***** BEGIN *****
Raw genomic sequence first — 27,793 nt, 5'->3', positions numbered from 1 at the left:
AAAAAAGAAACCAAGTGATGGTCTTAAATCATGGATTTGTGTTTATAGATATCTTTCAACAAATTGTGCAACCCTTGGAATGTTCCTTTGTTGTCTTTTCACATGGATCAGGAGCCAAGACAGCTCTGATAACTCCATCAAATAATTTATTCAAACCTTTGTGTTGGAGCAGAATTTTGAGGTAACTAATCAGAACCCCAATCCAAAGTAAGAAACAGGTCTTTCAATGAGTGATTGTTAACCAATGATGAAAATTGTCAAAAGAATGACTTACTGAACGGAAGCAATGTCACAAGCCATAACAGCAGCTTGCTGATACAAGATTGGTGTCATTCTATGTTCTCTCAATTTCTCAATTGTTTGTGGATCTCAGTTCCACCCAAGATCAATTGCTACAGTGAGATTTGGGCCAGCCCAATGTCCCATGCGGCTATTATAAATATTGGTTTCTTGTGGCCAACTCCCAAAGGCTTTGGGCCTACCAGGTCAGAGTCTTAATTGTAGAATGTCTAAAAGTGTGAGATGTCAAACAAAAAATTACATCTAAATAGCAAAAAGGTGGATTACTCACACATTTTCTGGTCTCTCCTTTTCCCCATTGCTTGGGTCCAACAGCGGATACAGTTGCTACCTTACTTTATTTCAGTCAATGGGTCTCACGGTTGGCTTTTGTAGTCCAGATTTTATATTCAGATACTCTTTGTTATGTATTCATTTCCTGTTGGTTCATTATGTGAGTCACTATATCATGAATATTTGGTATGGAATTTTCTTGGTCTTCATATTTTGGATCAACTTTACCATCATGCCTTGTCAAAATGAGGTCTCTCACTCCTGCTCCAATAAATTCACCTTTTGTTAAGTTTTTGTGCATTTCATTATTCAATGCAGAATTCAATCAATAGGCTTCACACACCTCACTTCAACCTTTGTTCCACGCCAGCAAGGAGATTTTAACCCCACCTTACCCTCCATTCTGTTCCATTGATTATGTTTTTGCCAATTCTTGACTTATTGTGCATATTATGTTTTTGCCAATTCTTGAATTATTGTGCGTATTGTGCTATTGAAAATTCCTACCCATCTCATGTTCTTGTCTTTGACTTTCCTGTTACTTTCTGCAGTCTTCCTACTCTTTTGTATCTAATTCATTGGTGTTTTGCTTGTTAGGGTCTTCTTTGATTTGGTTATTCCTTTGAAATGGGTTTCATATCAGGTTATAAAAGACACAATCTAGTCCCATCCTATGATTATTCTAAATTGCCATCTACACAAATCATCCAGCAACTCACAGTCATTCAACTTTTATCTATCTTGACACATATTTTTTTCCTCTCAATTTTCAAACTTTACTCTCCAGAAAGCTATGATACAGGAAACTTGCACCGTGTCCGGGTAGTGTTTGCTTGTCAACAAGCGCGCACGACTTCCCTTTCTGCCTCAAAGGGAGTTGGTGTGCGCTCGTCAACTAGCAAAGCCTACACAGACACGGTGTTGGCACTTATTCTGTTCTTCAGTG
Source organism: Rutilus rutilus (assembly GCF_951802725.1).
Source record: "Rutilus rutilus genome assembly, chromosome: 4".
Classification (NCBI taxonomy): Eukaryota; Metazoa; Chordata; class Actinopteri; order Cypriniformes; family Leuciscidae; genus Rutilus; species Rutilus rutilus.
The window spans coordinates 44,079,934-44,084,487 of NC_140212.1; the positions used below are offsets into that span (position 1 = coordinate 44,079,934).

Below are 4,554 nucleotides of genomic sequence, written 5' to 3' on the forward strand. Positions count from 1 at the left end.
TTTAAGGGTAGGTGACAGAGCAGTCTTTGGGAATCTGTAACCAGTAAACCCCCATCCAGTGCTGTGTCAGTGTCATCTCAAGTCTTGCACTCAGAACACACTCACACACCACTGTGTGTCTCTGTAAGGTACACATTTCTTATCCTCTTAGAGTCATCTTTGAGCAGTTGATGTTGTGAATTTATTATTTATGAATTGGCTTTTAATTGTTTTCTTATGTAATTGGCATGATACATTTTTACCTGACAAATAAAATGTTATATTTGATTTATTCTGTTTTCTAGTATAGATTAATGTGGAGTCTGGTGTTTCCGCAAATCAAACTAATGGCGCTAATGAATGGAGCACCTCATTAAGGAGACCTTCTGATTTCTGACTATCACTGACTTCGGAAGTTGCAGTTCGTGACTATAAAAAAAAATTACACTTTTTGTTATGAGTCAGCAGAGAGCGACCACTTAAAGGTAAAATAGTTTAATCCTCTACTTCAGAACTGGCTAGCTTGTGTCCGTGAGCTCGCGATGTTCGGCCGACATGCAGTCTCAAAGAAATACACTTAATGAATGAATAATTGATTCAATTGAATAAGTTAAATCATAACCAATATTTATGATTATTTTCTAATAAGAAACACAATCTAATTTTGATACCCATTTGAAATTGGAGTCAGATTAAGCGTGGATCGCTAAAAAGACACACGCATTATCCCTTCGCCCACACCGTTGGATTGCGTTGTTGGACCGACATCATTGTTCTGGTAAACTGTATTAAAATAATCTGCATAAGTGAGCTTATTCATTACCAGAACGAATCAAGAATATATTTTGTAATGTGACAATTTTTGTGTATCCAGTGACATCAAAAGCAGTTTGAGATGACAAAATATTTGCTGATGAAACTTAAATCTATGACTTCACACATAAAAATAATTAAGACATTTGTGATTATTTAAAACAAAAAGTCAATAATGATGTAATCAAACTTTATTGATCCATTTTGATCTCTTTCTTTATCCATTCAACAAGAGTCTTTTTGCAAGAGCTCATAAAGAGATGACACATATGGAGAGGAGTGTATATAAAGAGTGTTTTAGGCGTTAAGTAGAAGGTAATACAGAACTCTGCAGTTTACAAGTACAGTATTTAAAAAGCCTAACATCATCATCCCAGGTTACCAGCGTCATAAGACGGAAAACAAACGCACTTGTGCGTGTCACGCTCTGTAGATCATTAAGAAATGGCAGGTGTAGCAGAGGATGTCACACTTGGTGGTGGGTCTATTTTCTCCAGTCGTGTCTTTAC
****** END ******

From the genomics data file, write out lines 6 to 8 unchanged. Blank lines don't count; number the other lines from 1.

The window spans coordinates 44,079,934-44,084,487 of NC_140212.1; the positions used below are offsets into that span (position 1 = coordinate 44,079,934).

Below are 4,554 nucleotides of genomic sequence, written 5' to 3' on the forward strand. Positions count from 1 at the left end.
TTTAAGGGTAGGTGACAGAGCAGTCTTTGGGAATCTGTAACCAGTAAACCCCCATCCAGTGCTGTGTCAGTGTCATCTCAAGTCTTGCACTCAGAACACACTCACACACCACTGTGTGTCTCTGTAAGGTACACATTTCTTATCCTCTTAGAGTCATCTTTGAGCAGTTGATGTTGTGAATTTATTATTTATGAATTGGCTTTTAATTGTTTTCTTATGTAATTGGCATGATACATTTTTACCTGACAAATAAAATGTTATATTTGATTTATTCTGTTTTCTAGTATAGATTAATGTGGAGTCTGGTGTTTCCGCAAATCAAACTAATGGCGCTAATGAATGGAGCACCTCATTAAGGAGACCTTCTGATTTCTGACTATCACTGACTTCGGAAGTTGCAGTTCGTGACTATAAAAAAAAATTACACTTTTTGTTATGAGTCAGCAGAGAGCGACCACTTAAAGGTAAAATAGTTTAATCCTCTACTTCAGAACTGGCTAGCTTGTGTCCGTGAGCTCGCGATGTTCGGCCGACATGCAGTCTCAAAGAAATACACTTAATGAATGAATAATTGATTCAATTGAATAAGTTAAATCATAACCAATATTTATGATTATTTTCTAATAAGAAACACAATCTAATTTTGATACCCATTTGAAATTGGAGTCAGATTAAGCGTGGATCGCTAAAAAGACACACGCATTATCCCTTCGCCCACACCGTTGGATTGCGTTGTTGGACCGACATCATTGTTCTGGTAAACTGTATTAAAATAATCTGCATAAGTGAGCTTATTCATTACCAGAACGAATCAAGAATATATTTTGTAATGTGACAATTTTTGTGTATCCAGTGACATCAAAAGCAGTTTGAGATGACAAAATATTTGCTGATGAAACTTAAATCTATGACTTCACACATAAAAATAATTAAGACATTTGTGATTATTTAAAACAAAAAGTCAATAATGATGTAATCAAACTTTATTGATCCATTTTGATCTCTTTCTTTATCCATTCAACAAGAGTCTTTTTGCAAGAGCTCATAAAGAGATGACACATATGGAGAGGAGTGTATATAAAGAGTGTTTTAGGCGTTAAGTAGAAGGTAATACAGAACTCTGCAGTTTACAAGTACAGTATTTAAAAAGCCTAACATCATCATCCCAGGTTACCAGCGTCATAAGACGGAAAACAAACGCACTTGTGCGTGTCACGCTCTGTAGATCATTAAGAAATGGCAGGTGTAGCAGAGGATGTCACACTTGGTGGTGGGTCTATTTTCTCCAGTCGTGTCTTTAC